By Scott Brown
Pastor, First Baptist Church, Waverly
Amos 3:3 asks, “Can two walk together, unless they are agreed?” Paul desires that the Ephesians walk worthy of their calling, together. So many of the New Testament commands are relational, showing how we are to have healthy relationships with each other because of our right relationship with Jesus.
Thank God, the Christian life isn’t meant to be lived alone. I shudder to think what I might be without the faithful love, prayers, accountability, and even discipline of the people of God. We walk together in agreement. Agreement of what? Paul tells us in the text about our one body, one Spirit, one hope, one Lord, one faith, one baptism and one Father God who gives sufficient grace to each one of us.
When I think of all that we have in common, it’s hard to believe there could be any division in the church. But there is, isn’t there? We are broken people living in a broken world where we continue to break each other and ourselves through sin and selfishness.
Have you ever been hurt by a church? Maybe they did or didn’t do something that cut you deeply. I’ve been hurt before, more than once. It’s hard doing life together as the people of God. I’ve wondered before if it were better just to read my Bible, pray and live for Jesus without the church. After all, you don’t have to go to church to be a Christian, right? On the contrary, I don’t have to go to church to be a Christian because I am the Church and I need the Church because I am a Christian.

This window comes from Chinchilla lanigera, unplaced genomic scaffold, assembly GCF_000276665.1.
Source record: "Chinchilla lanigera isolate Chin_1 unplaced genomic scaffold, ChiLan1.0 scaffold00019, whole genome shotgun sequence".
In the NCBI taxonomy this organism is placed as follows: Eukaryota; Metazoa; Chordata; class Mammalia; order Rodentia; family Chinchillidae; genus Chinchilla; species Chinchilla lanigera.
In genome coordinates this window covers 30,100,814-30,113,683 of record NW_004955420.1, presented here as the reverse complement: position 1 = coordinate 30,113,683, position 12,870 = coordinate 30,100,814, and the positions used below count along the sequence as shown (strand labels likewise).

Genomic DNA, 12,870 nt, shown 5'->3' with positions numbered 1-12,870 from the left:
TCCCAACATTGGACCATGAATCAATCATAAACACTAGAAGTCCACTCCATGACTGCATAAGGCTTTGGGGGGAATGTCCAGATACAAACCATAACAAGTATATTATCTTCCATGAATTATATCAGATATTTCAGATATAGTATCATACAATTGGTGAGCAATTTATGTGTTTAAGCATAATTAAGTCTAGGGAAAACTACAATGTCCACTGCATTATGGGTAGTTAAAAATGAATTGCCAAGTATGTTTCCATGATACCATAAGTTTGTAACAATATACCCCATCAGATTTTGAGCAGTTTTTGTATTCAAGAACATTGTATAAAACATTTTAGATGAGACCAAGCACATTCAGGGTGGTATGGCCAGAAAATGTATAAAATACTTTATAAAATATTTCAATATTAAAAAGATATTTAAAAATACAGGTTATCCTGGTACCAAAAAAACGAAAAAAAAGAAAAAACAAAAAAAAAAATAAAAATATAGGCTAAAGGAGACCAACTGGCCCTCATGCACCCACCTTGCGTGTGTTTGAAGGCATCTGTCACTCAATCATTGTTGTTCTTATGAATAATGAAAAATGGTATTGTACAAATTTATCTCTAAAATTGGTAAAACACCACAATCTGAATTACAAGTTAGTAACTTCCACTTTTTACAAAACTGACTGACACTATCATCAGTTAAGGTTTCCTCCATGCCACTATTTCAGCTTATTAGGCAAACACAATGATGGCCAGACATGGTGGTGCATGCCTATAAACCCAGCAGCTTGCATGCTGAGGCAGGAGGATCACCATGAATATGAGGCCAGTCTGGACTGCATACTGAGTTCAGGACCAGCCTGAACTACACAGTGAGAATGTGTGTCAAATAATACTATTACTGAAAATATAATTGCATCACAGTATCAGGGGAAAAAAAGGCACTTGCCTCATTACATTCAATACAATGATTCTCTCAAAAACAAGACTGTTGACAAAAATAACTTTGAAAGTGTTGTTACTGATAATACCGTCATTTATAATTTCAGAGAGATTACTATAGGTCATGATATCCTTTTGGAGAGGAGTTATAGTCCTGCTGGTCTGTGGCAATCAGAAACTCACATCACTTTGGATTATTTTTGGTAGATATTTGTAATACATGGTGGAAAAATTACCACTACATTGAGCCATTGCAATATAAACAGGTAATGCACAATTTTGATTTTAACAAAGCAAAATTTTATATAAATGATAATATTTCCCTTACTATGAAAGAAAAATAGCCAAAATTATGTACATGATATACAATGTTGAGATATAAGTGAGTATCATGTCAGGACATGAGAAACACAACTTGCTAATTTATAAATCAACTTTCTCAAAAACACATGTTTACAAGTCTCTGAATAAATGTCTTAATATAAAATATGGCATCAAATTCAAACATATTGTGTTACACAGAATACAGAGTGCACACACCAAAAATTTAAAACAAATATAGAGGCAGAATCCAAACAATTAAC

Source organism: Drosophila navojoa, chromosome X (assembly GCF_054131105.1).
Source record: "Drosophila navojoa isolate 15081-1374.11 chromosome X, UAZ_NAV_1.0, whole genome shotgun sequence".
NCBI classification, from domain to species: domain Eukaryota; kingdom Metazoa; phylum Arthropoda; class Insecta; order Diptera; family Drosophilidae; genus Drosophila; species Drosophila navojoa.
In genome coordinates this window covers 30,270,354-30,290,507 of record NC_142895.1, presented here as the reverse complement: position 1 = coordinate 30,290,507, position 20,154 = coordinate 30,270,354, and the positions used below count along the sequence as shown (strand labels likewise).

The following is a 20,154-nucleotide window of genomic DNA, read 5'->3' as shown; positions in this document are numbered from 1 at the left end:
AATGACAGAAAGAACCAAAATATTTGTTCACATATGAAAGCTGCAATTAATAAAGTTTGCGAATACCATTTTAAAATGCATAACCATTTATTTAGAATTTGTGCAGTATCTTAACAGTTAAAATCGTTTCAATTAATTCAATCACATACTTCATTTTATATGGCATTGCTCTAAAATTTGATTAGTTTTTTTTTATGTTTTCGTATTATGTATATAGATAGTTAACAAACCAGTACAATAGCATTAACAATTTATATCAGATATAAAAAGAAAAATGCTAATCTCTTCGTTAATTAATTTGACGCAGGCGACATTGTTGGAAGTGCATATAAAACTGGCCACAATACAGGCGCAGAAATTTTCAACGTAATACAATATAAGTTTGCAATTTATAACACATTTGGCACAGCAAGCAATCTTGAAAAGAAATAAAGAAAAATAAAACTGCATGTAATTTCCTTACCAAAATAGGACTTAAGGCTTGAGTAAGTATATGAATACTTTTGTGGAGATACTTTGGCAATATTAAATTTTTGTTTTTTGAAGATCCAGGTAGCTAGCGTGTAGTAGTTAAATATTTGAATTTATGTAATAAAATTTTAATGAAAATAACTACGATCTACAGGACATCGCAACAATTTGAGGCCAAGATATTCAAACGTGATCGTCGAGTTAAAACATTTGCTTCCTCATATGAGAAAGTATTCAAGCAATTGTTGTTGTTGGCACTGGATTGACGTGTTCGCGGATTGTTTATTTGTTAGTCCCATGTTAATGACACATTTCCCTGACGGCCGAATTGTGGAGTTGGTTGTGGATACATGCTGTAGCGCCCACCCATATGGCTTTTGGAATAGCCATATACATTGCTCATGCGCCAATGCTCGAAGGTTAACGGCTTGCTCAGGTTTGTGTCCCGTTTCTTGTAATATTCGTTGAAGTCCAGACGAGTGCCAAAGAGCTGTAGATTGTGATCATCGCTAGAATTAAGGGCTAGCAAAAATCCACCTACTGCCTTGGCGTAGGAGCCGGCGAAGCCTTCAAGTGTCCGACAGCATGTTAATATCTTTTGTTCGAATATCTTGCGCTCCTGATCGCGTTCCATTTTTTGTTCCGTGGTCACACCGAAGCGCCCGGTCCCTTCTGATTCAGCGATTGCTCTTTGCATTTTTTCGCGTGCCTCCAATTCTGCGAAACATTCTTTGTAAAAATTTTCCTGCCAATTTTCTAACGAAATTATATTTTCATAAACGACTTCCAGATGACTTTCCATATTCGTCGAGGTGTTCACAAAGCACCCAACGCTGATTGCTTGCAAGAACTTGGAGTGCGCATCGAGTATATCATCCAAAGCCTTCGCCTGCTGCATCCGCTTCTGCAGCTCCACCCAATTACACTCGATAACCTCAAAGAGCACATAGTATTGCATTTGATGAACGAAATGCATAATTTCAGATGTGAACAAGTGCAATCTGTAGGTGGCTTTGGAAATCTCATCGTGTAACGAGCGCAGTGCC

Since so much of the New Testament is full of relational commands like this, I can’t be a faithful Christian if I’m not faithfully engaged with a local faith family. We were made to do life together. I know it’s hard but that’s why the Christian life is so radical!
“A new command I give you, that you love one another: As I have loved you, love one another. By this all people will know you are My disciples, if you love one another.” (John 13:34-35). Not by our singing, our services, how relevant we are, or how intentionally irrelevant we are but by our love for each other. Why is that? I’m convinced it takes Holy Spirit power to love each other as Jesus loves us: intentionally, unconditionally and unreservedly.
I’m hard to love and I know lots of Christians who are hard to love as well. It’s easy to love people who always agree with you, like what you like, and think what you think. That’s not church.
We are a family that fights, bickers and squabbles over big and small things alike but we are fiercely devoted to one another because we share a King who is fiercely devoted to us. Shouldn’t He that unites us be greater than all that divides, after all?